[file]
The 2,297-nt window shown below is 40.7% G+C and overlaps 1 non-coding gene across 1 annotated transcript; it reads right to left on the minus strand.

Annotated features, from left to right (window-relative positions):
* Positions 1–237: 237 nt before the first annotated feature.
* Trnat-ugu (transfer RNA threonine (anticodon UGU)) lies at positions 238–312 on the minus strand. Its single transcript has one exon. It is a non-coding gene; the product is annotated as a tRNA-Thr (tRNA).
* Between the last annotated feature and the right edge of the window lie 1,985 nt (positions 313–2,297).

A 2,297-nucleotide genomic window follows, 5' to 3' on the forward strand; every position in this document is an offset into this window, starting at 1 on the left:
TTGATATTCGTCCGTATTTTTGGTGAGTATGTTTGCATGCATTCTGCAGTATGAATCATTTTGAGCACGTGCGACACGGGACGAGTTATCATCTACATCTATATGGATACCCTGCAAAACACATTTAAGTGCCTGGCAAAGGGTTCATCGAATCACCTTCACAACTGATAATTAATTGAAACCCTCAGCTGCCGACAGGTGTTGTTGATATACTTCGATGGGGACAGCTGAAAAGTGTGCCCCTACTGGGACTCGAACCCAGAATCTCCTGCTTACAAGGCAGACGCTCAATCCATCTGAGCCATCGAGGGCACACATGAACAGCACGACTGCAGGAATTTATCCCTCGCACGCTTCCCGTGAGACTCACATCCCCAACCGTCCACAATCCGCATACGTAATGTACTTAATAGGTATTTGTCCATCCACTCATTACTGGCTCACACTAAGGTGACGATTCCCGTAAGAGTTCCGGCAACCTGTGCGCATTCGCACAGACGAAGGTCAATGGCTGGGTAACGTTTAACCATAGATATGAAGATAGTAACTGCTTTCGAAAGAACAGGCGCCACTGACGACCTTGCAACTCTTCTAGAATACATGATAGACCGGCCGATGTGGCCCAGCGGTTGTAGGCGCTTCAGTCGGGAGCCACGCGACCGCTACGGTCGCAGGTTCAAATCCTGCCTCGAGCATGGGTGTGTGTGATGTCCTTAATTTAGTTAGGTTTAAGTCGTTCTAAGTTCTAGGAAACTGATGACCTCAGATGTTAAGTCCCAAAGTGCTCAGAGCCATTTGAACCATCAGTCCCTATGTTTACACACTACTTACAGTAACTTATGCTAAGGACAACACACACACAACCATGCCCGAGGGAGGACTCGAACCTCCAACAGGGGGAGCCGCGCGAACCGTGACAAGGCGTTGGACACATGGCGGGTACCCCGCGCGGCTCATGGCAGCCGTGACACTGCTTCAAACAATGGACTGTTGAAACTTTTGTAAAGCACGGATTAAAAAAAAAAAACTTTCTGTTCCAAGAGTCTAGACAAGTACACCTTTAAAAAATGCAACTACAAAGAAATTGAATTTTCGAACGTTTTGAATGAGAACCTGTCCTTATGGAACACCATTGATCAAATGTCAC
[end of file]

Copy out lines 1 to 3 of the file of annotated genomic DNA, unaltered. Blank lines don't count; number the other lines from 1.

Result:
The 2,297-nt window shown below is 40.7% G+C and overlaps 1 non-coding gene across 1 annotated transcript; it reads right to left on the minus strand.

Annotated features, from left to right (window-relative positions):
* Positions 1–237: 237 nt before the first annotated feature.